3. The third charge is one rather of implication than direct accusation in Sir Robert Stout's memorandum of the 18th May, 1886. He says (at page 14), "The impropriety of a solicitor or counsel accepting a retainer from both sides I need not point out." And again (at page 20), "I may further remark that, if the Native Land Court assumed that Dr. Buller was acting for Topia Turoa and Hohepa Tamamutu, then they knew a barrister or solicitor was appearing for what was practically both plaintiff and de fendant. I do not know whether this practice, condemned in all Courts in all civilised countries, has been usual in the Native Land Court. Further, it is plain that Dr. Buller was the Messrs. Studholme's solicitor as well."

The effect, as against myself, of these wholly unmerited remarks is thus epitomized in one of the local papers: "Thrice happy Dr. Buller, to be trebly retained and three times paid."

Although this memorandum impugned by implication my professional honour, Sir Robert Stout had not the courtesy to send me a copy. The Hon. Mr. Mantell kindly did so, with the characteristic note, "Fair-play requires that you should see this quamprimum."

Now, stated shortly, the facts were these:—
(1.)As Sir Robert Stout and every one else concerned appeared to have assumed, I had been for several years acting as Renata Kawepo's solicitor. The negotiation of the Owhaoko lease, however, and the completion of Mr. Studholme's title, were long prior to my being retained by Renata, and were matters in which I was in no way concerned.
(2.)At the time of the events forming the subject of Sir Robert Stout's comments, I was also Topia Turoa's solicitor, having some time previously received from him at Murimotu, a handsome retainer in money, together with the tribal club "Tumore," which is still in my possession.
(3.)So far as I am aware, Renata and Topia had not been, up to that time, in any way opposed to each other.
(4.)When the notice of rehearing appeared, Mr. John Studholme came to my office and instructed me to protect his interests as Renata's lessee; and I agreed to do my best to assist page 20 him, without making any stipulation as to costs or who should pay them.
(5.)After obtaining exact information as to what Natives were associated with Topia in the application, I proceeded to Napier to confer with Renata. It appeared to me that Topia was being made the "catspaw" of the Patea people, for I could not see what possible interest he or his tribe could set up in Owhaoko. Adopting my view of the case, Renata wrote a letter to Topia Turoa, in which he appealed to their long friendship and to their common interests, and urged him not to play into the hands of the enemy, but to withdraw the application for rehearing.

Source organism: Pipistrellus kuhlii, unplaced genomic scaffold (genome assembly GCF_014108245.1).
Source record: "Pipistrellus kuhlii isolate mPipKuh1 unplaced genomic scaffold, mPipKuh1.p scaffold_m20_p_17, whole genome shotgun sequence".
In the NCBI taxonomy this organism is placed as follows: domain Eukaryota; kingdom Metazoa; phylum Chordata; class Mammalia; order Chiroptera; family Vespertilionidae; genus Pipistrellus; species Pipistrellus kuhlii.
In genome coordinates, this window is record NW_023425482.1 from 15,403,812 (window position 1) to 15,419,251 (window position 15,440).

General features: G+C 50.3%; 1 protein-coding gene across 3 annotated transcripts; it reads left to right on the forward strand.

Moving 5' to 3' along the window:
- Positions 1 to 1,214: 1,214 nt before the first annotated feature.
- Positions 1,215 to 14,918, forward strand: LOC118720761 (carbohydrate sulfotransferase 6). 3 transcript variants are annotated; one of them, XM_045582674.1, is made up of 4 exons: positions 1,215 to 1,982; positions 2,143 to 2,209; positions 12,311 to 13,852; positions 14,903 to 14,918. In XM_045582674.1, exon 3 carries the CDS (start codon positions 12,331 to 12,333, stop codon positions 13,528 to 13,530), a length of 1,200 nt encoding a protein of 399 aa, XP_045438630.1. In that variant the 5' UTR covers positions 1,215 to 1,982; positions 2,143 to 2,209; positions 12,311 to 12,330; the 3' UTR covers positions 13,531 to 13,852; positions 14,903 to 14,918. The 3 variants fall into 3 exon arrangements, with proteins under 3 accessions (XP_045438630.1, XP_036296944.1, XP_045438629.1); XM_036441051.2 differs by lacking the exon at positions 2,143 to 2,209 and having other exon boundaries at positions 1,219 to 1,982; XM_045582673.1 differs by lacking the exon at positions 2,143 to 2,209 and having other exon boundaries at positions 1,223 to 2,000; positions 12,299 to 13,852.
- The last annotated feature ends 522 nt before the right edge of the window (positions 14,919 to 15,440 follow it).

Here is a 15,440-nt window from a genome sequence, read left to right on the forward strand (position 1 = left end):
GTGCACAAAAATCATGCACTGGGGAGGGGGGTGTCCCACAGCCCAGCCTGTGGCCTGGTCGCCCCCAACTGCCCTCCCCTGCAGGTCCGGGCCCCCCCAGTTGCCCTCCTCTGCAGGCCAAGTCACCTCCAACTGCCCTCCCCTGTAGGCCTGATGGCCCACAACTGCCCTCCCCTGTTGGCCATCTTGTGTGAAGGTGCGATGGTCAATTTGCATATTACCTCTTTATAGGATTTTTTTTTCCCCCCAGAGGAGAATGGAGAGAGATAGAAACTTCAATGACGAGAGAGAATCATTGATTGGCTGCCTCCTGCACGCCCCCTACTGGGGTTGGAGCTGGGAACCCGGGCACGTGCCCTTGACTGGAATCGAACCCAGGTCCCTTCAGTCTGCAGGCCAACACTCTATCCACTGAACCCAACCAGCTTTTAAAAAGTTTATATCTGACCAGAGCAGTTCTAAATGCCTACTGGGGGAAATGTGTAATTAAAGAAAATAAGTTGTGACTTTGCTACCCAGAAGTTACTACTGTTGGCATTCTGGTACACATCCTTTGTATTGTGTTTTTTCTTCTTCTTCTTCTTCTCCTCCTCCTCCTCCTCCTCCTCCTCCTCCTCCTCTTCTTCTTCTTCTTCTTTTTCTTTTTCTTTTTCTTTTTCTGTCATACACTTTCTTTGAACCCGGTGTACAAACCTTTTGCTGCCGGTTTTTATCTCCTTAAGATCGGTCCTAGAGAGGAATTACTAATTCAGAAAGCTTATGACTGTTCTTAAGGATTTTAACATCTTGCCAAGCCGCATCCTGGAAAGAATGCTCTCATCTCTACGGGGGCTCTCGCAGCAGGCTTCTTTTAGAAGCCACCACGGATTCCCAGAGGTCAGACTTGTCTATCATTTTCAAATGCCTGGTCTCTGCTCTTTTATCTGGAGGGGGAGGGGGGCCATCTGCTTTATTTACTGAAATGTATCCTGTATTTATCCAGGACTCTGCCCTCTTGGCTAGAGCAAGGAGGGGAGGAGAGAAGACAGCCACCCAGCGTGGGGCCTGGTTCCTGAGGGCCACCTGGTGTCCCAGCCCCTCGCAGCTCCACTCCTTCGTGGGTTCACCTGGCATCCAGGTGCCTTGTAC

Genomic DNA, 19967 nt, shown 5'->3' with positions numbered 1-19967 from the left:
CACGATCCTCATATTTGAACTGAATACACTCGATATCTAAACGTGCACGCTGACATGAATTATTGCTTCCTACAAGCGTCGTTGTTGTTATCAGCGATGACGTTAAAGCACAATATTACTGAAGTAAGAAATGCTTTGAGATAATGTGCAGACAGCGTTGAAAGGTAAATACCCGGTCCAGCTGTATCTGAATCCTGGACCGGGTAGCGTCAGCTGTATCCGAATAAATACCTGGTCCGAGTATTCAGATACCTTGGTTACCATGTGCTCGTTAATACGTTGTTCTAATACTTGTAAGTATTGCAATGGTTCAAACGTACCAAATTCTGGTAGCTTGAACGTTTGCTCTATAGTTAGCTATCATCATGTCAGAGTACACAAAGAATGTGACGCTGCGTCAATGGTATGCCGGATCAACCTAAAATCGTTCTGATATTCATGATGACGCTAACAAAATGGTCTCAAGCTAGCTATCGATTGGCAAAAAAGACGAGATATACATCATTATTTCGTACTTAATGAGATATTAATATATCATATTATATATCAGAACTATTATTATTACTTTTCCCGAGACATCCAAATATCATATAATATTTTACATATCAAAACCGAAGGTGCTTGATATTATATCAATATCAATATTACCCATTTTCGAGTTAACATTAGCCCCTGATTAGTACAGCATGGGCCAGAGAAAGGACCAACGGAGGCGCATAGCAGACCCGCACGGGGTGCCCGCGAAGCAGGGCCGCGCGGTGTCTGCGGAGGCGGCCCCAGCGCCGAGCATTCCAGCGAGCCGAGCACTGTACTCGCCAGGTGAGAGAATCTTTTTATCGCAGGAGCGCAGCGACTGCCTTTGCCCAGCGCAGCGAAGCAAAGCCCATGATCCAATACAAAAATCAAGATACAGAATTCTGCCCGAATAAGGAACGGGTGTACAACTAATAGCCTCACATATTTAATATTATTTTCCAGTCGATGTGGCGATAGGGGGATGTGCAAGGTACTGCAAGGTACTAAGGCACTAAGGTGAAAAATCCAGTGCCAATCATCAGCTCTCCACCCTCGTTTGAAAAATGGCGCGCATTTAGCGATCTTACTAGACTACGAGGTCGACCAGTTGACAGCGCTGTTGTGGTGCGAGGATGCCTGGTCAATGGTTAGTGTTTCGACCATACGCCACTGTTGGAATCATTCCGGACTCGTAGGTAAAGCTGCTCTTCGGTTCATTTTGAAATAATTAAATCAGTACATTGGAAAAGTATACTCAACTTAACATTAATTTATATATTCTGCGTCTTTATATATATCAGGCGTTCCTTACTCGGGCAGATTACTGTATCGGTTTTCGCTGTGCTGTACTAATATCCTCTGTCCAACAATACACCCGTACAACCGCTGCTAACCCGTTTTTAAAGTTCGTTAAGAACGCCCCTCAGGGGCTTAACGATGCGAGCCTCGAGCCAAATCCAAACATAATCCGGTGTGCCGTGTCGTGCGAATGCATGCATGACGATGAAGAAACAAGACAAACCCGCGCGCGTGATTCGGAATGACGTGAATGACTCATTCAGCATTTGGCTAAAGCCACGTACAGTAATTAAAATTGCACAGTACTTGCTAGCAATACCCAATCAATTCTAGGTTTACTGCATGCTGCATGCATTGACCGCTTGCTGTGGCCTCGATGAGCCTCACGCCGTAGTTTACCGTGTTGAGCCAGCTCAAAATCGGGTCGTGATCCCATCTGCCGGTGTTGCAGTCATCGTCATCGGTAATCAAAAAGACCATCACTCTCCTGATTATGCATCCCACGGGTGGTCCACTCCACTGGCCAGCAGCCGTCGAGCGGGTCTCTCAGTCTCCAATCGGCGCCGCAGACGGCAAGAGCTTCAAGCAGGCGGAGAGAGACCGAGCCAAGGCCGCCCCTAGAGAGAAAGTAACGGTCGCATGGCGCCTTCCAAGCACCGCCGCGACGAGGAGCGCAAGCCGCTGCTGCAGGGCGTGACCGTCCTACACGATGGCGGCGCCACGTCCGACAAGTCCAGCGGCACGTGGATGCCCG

(6.)Armed with this letter I went to Taupo. Immediately on its perusal Topia agreed to with-draw. He said he had been led unwittingly into making the application, but that he was now determined to make common cause with Renata Kawepo. Hohepa was then sent for, and, on this being explained to him by Topia, he entirely concurred, and joined him in signing the withdrawal. He said that the other names had been put to the paper by himself, and he would now sign them again; and this was accordingly done. Mr. R. T. Warren, who has some knowledge of Maori, was present throughout the whole of the interview.
(7.)My costs in this matter were paid by Mr. Studholme, with the knowledge and consent of Renata and Topia, who paid me nothing.

Now as to what afterwards took place in Court.

Both Sir Robert Stout and Mr. Bell appear to have agreed that on this point Mr. Fenton was in a fog, Mr. Bell remarking, "I confess it seems to me a perfect muddle, and I did not understand Mr. Fenton's evidence on this point." Both Mr. Fenton's recollection and his notes are at fault as to the retainer having been handed in by me on the second day. The newspaper report is right. The retainer by Topia and Hohepa was produced on the first day of sitting, which took place in the old Council Chamber. The next day's sitting was held in the Supreme Courthouse, and it would appear that Mr. Fenton did not make a note of the retainer till then.

Mr. Bell seems to have had a clearer comprehension of what took place than either Sir R. Stout or Mr. Fenton. He says, in his address, "What did happen was this—and any one can see that this is the fact: Dr. Buller appeared for Topia and Hohepa, and put in an application for withdrawal; then, the next day, he appeared for Renata, and asked the Court to affirm the original order." That is exactly what did occur. But, even on Sir Robert Stout's assumption that I was appearing at one and the same time for Renata and Topia, Mr. Fenton, on being asked whether he would have allowed it, said (page 49), "I should in this case, because I do not think they were diverse claimants after Hohepa had withdrawn his claim. I did not think they were on opposite sides."

W. L. Buller.

52, Stanhope Gardens, London,